In the US, the State of Delaware’s Department of Transportation has effective from November 2013 determined to stop using signs which ask users to “Share the Road.” I have used the phrase “Share the Road” myself but have now formed the view along the lines argued by Bike Delaware that this is not a constructive view to adopt. Continue Reading…
The campaign is about combining motorist education on sharing the road with cyclists and a series of safety lessons for cyclists to master defensive riding and road safety. The basic message for motorists is to leave 1m of space when overtaking a cyclist.
More on the launch can be found in the Manjimup-Bridgetown Times article. I wish the Well Being Warren Blackwood group and all road users in the area all the best in their efforts to save lives.
What a great sign! This is from the UK but it is an important recognition that cyclists are vehicles and that at times is it most important that they “claim the lane” or as this sign states, “use the centre of the road.” Well done to the organisation in Wandsworth who used this sign.
Johnson, Newstead, Oxley and Charlton (2013) contribute to our understanding of cyclists, dooring-zones (also known as killing-zones), cycling infrastructure and driver behaviour through an investigation into cyclist crashes with open vehicle doors.
The authors analyse Victorian police reported crashes, hospital data and naturalistic cycling video footage and found that the number of cyclist-open vehicle door crashes is increasing and that crash type may be reduced by improvements in driver behaviour and reconfiguration of road design.
Pai and Jou (2013) provide a contribution to our understanding of cyclists and red-light jumping or running as the authors call it by looking a number of possible contributory factors in the context of Taiwan. This paper adds to the early works of the Johnson, Newstead, Charlton & Oxley (2011) and Johnson, Charlton, Oxley & Newstead (2013).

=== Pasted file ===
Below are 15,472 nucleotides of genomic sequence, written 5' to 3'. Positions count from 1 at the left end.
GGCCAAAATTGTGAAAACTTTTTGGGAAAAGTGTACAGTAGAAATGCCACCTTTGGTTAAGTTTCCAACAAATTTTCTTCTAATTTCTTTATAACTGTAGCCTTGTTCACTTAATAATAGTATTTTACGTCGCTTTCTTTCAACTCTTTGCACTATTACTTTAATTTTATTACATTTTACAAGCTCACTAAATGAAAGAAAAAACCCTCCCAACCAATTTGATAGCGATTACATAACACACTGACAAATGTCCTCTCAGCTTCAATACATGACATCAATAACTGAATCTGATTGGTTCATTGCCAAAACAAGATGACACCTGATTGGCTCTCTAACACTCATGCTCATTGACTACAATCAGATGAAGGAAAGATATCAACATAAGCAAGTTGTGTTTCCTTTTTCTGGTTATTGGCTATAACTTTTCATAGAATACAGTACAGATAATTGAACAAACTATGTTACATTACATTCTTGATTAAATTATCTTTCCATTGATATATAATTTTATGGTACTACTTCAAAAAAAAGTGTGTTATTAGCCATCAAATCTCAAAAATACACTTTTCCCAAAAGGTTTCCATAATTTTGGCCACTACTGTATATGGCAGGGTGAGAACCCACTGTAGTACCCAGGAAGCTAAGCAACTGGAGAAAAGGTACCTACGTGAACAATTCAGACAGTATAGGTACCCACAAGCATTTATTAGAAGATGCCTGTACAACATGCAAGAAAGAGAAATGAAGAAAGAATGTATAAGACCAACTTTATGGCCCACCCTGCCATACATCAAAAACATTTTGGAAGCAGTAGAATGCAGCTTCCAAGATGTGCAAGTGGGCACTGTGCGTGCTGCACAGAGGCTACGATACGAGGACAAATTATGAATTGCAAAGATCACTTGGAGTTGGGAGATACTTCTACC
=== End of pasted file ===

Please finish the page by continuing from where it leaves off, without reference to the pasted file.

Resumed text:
The authors found that several factors likely to significantly increase the likelihood of what the authors term cyclists “risky behaviours”, those being: intersections with short red-light duration, T/Y intersections, when riders were pupils in uniform, when riders were riding electric bicycles, when riders were not wearing helmets.
I do struggle to see the co-relation between not wearing a helmet and running a red light but I am assuming the authors are treating not wearing a helmet as risky behaviour and hence one risky behaviour leads to another.
A US study published in the November-December 2013 issue of Public Health Reports has found that
The rate of pedestrian fatalities per VMT [vehicle miles travelled] from distracted driving crashes increased from 116.1 in 2005 to 168.6 in 2010 (Figure 1). The rate of increase was uneven over time but was steady from 2007 to 2010. The rate of bicyclist fatalities per VMT from distracted driving crashes increased from 18.7 in 2005 to 24.6 in 2010 (Figure 2). The rate of increase was uneven over time, largely due to the small number of deaths in any given year. In contrast to the trends for pedestrians and bicyclists from 2005 to 2010, fatalities per VMT for motorist victims of distracted driving crashes largely decreased in this period, from 744.1 in 2006 to 477.7 in 2010 (Figure 3).
Interestingly recent road toll data in Australia is showing that the road toll for motorists is declining whereas for cyclists it is increasing; an outcome similar to what the authors of this paper found in regards to distracted driving.
The research paper authored by Jim Stimpson, Fernando Wilson and Robert Muelleman is available for download from my Dropbox or you can find the abstract below.
The Department of Infrastructure and Transport’s Bureau of Infrastructure, Transport and Regional Economics publishes monthly, a summary report on road deaths in Australia. This issue is dated October 2013. The full summary report is available from my Dropbox.
Whilst my interest here is the outcomes for cyclists, there where 1,219 road deaths in the 12 months to October 2013, of which 155 where pedestrians, 43 cyclists, 208 motorcyclists and 803 motor vehicle occupants. Our thoughts are with their families. All these deaths could have been avoided.
A great road safety, cyclist safety message from Bike Safe Geelong. A very important reminder about how to pass cyclists safely. A few seconds wait (yes it is often only a few seconds – measure it) can make it very safe for everyone, it can make so much of a difference.
If you want a poster copy of this safety message, you can download a PDF from Bike Safe Geelong.
Fishman, Washington & Haworth (2012) look at the topic “fear of riding a bicycle” which they say is the most common reason stated for not riding a bicycle. Interestingly the Cycling and Women Survey found, that speed/volume of traffic, whilst a concern to women was only on the minds of 8.2% of the respondents as a reason not to ride. So is this belief, this fear a valid one? Lets take a look at what the authors found.